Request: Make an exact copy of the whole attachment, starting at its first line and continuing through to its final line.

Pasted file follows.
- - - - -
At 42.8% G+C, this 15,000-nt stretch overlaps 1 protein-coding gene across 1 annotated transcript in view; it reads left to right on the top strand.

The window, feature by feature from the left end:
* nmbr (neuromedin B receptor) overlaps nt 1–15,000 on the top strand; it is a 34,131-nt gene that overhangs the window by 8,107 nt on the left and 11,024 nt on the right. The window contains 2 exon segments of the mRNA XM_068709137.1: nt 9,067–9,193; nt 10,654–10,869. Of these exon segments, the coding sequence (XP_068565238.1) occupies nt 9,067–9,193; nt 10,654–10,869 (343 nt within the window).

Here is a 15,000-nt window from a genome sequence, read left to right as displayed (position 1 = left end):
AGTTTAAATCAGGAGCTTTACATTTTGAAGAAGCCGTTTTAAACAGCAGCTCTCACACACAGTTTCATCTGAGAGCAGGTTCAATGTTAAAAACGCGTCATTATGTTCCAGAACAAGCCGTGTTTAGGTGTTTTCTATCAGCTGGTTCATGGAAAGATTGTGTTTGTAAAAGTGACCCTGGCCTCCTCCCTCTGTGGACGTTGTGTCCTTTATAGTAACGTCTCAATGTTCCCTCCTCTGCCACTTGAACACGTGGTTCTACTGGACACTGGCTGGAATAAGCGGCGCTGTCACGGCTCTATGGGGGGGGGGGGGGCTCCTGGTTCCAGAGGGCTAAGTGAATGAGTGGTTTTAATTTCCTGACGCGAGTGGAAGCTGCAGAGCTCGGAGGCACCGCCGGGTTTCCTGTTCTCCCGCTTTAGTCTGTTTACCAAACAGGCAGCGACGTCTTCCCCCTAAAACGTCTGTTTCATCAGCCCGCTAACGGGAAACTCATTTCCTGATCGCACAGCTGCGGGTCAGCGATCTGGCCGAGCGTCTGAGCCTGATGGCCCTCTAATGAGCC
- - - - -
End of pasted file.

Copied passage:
At 42.8% G+C, this 15,000-nt stretch overlaps 1 protein-coding gene across 1 annotated transcript in view; it reads left to right on the top strand.

The window, feature by feature from the left end:
* nmbr (neuromedin B receptor) overlaps nt 1–15,000 on the top strand; it is a 34,131-nt gene that overhangs the window by 8,107 nt on the left and 11,024 nt on the right. The window contains 2 exon segments of the mRNA XM_068709137.1: nt 9,067–9,193; nt 10,654–10,869. Of these exon segments, the coding sequence (XP_068565238.1) occupies nt 9,067–9,193; nt 10,654–10,869 (343 nt within the window).

Here is a 15,000-nt window from a genome sequence, read left to right as displayed (position 1 = left end):
AGTTTAAATCAGGAGCTTTACATTTTGAAGAAGCCGTTTTAAACAGCAGCTCTCACACACAGTTTCATCTGAGAGCAGGTTCAATGTTAAAAACGCGTCATTATGTTCCAGAACAAGCCGTGTTTAGGTGTTTTCTATCAGCTGGTTCATGGAAAGATTGTGTTTGTAAAAGTGACCCTGGCCTCCTCCCTCTGTGGACGTTGTGTCCTTTATAGTAACGTCTCAATGTTCCCTCCTCTGCCACTTGAACACGTGGTTCTACTGGACACTGGCTGGAATAAGCGGCGCTGTCACGGCTCTATGGGGGGGGGGGGGGCTCCTGGTTCCAGAGGGCTAAGTGAATGAGTGGTTTTAATTTCCTGACGCGAGTGGAAGCTGCAGAGCTCGGAGGCACCGCCGGGTTTCCTGTTCTCCCGCTTTAGTCTGTTTACCAAACAGGCAGCGACGTCTTCCCCCTAAAACGTCTGTTTCATCAGCCCGCTAACGGGAAACTCATTTCCTGATCGCACAGCTGCGGGTCAGCGATCTGGCCGAGCGTCTGAGCCTGATGGCCCTCTAATGAGCC